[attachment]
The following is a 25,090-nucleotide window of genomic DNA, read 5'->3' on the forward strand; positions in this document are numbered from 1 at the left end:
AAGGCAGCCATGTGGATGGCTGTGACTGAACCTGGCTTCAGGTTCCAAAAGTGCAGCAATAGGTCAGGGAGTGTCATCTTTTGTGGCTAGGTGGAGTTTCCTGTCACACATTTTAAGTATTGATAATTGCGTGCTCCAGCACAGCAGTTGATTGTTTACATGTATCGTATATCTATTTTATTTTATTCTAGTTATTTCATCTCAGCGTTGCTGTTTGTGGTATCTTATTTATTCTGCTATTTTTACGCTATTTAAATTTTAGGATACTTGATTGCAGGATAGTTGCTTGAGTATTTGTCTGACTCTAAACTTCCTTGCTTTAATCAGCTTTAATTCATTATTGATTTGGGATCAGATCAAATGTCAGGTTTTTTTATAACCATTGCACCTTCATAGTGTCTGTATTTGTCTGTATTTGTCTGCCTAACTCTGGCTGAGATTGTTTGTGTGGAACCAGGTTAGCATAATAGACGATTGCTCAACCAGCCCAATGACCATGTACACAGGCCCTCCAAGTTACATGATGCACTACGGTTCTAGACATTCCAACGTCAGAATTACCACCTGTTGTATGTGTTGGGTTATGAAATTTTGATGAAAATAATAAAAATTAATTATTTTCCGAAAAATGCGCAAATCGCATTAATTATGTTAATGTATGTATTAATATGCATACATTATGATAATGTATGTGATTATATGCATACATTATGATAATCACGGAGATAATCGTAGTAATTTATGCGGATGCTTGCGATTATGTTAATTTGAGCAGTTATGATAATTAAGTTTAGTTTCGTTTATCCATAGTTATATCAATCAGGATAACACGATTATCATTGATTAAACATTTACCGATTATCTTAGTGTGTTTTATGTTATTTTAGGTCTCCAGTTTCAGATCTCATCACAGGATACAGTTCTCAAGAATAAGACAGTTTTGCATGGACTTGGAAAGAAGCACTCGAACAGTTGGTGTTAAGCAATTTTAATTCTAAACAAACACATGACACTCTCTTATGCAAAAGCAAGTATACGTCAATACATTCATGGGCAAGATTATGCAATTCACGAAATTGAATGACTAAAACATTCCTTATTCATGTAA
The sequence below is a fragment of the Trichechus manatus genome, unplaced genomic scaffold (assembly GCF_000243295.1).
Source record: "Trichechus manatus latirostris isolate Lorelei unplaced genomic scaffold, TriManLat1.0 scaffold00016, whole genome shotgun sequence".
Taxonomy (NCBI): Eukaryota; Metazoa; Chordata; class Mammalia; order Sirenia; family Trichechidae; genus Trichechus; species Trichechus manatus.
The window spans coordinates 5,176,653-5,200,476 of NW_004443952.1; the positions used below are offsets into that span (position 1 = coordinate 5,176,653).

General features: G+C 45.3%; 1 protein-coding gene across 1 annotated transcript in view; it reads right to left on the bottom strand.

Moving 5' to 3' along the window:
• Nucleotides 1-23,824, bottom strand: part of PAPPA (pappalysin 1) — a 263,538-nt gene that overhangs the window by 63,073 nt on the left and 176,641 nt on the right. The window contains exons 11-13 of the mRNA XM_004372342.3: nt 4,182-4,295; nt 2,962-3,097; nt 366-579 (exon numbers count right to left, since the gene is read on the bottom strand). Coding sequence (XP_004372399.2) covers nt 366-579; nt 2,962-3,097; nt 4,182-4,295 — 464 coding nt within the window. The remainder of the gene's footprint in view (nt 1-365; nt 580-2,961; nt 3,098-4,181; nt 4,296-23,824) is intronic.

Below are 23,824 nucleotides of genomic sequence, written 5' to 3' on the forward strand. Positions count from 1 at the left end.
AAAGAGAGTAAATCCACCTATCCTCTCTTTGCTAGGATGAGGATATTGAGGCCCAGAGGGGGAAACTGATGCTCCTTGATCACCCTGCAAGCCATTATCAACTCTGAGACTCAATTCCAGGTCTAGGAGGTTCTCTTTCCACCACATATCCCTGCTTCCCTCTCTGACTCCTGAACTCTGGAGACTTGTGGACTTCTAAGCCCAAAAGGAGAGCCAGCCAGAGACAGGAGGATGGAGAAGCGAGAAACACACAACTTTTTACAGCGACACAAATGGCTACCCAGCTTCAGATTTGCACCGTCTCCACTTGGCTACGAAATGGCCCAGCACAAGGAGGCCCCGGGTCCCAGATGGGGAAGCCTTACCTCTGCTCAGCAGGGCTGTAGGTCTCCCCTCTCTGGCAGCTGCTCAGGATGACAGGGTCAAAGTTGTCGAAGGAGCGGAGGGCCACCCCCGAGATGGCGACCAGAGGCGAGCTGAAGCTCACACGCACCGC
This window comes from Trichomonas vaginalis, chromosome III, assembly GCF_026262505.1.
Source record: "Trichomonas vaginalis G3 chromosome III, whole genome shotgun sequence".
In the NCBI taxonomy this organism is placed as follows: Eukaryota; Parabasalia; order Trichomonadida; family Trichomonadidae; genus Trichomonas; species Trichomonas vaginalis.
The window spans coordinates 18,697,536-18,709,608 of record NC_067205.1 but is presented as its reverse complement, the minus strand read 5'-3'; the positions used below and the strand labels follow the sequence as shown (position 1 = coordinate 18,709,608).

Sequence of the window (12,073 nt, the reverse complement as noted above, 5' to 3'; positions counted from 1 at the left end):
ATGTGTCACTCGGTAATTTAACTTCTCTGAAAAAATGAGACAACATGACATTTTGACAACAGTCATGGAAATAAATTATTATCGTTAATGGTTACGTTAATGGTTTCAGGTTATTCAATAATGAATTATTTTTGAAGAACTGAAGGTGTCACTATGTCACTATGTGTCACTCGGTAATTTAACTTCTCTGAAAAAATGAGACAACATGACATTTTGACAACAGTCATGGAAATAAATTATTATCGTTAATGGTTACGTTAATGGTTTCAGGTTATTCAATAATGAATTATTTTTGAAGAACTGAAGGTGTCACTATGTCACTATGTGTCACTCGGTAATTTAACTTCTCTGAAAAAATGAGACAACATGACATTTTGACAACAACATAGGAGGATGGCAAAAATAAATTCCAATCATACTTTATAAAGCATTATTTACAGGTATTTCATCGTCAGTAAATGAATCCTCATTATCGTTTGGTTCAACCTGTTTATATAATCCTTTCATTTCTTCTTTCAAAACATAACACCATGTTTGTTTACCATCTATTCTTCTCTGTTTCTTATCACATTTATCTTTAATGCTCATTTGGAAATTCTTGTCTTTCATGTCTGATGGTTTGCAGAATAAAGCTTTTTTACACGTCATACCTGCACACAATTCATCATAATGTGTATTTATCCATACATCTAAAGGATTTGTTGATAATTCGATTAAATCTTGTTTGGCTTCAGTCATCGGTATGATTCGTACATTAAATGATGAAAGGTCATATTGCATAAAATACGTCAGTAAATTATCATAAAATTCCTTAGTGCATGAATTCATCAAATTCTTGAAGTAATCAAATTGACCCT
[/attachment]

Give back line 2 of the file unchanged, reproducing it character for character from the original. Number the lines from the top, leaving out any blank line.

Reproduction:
AAGGCAGCCATGTGGATGGCTGTGACTGAACCTGGCTTCAGGTTCCAAAAGTGCAGCAATAGGTCAGGGAGTGTCATCTTTTGTGGCTAGGTGGAGTTTCCTGTCACACATTTTAAGTATTGATAATTGCGTGCTCCAGCACAGCAGTTGATTGTTTACATGTATCGTATATCTATTTTATTTTATTCTAGTTATTTCATCTCAGCGTTGCTGTTTGTGGTATCTTATTTATTCTGCTATTTTTACGCTATTTAAATTTTAGGATACTTGATTGCAGGATAGTTGCTTGAGTATTTGTCTGACTCTAAACTTCCTTGCTTTAATCAGCTTTAATTCATTATTGATTTGGGATCAGATCAAATGTCAGGTTTTTTTATAACCATTGCACCTTCATAGTGTCTGTATTTGTCTGTATTTGTCTGCCTAACTCTGGCTGAGATTGTTTGTGTGGAACCAGGTTAGCATAATAGACGATTGCTCAACCAGCCCAATGACCATGTACACAGGCCCTCCAAGTTACATGATGCACTACGGTTCTAGACATTCCAACGTCAGAATTACCACCTGTTGTATGTGTTGGGTTATGAAATTTTGATGAAAATAATAAAAATTAATTATTTTCCGAAAAATGCGCAAATCGCATTAATTATGTTAATGTATGTATTAATATGCATACATTATGATAATGTATGTGATTATATGCATACATTATGATAATCACGGAGATAATCGTAGTAATTTATGCGGATGCTTGCGATTATGTTAATTTGAGCAGTTATGATAATTAAGTTTAGTTTCGTTTATCCATAGTTATATCAATCAGGATAACACGATTATCATTGATTAAACATTTACCGATTATCTTAGTGTGTTTTATGTTATTTTAGGTCTCCAGTTTCAGATCTCATCACAGGATACAGTTCTCAAGAATAAGACAGTTTTGCATGGACTTGGAAAGAAGCACTCGAACAGTTGGTGTTAAGCAATTTTAATTCTAAACAAACACATGACACTCTCTTATGCAAAAGCAAGTATACGTCAATACATTCATGGGCAAGATTATGCAATTCACGAAATTGAATGACTAAAACATTCCTTATTCATGTAA